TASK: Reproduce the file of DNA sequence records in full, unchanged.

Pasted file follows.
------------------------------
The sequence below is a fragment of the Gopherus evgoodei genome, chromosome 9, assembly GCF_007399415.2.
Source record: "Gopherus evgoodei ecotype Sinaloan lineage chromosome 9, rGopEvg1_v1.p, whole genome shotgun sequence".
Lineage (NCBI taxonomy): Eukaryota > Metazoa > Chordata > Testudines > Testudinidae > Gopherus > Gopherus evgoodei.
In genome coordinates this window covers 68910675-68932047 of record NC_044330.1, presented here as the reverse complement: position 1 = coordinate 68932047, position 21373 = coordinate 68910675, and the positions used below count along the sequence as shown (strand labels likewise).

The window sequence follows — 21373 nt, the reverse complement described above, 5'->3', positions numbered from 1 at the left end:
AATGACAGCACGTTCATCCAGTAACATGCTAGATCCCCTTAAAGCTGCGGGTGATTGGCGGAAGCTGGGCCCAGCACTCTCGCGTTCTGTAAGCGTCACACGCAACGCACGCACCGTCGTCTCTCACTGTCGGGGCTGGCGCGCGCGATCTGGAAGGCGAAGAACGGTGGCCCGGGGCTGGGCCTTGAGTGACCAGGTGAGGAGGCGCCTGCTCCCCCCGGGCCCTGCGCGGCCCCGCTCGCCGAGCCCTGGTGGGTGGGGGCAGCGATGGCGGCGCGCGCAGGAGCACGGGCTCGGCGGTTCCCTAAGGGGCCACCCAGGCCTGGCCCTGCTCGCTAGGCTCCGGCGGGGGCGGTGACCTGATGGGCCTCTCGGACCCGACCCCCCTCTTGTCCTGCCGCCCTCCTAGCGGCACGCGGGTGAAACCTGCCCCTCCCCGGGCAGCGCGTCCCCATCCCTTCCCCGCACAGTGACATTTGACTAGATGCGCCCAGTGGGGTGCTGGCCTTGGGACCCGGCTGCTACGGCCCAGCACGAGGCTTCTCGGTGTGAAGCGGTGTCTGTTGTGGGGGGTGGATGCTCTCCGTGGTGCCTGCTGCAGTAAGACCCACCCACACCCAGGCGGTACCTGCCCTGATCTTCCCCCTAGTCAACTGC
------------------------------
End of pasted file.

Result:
The sequence below is a fragment of the Gopherus evgoodei genome, chromosome 9, assembly GCF_007399415.2.
Source record: "Gopherus evgoodei ecotype Sinaloan lineage chromosome 9, rGopEvg1_v1.p, whole genome shotgun sequence".
Lineage (NCBI taxonomy): Eukaryota > Metazoa > Chordata > Testudines > Testudinidae > Gopherus > Gopherus evgoodei.
In genome coordinates this window covers 68910675-68932047 of record NC_044330.1, presented here as the reverse complement: position 1 = coordinate 68932047, position 21373 = coordinate 68910675, and the positions used below count along the sequence as shown (strand labels likewise).

The window sequence follows — 21373 nt, the reverse complement described above, 5'->3', positions numbered from 1 at the left end:
AATGACAGCACGTTCATCCAGTAACATGCTAGATCCCCTTAAAGCTGCGGGTGATTGGCGGAAGCTGGGCCCAGCACTCTCGCGTTCTGTAAGCGTCACACGCAACGCACGCACCGTCGTCTCTCACTGTCGGGGCTGGCGCGCGCGATCTGGAAGGCGAAGAACGGTGGCCCGGGGCTGGGCCTTGAGTGACCAGGTGAGGAGGCGCCTGCTCCCCCCGGGCCCTGCGCGGCCCCGCTCGCCGAGCCCTGGTGGGTGGGGGCAGCGATGGCGGCGCGCGCAGGAGCACGGGCTCGGCGGTTCCCTAAGGGGCCACCCAGGCCTGGCCCTGCTCGCTAGGCTCCGGCGGGGGCGGTGACCTGATGGGCCTCTCGGACCCGACCCCCCTCTTGTCCTGCCGCCCTCCTAGCGGCACGCGGGTGAAACCTGCCCCTCCCCGGGCAGCGCGTCCCCATCCCTTCCCCGCACAGTGACATTTGACTAGATGCGCCCAGTGGGGTGCTGGCCTTGGGACCCGGCTGCTACGGCCCAGCACGAGGCTTCTCGGTGTGAAGCGGTGTCTGTTGTGGGGGGTGGATGCTCTCCGTGGTGCCTGCTGCAGTAAGACCCACCCACACCCAGGCGGTACCTGCCCTGATCTTCCCCCTAGTCAACTGC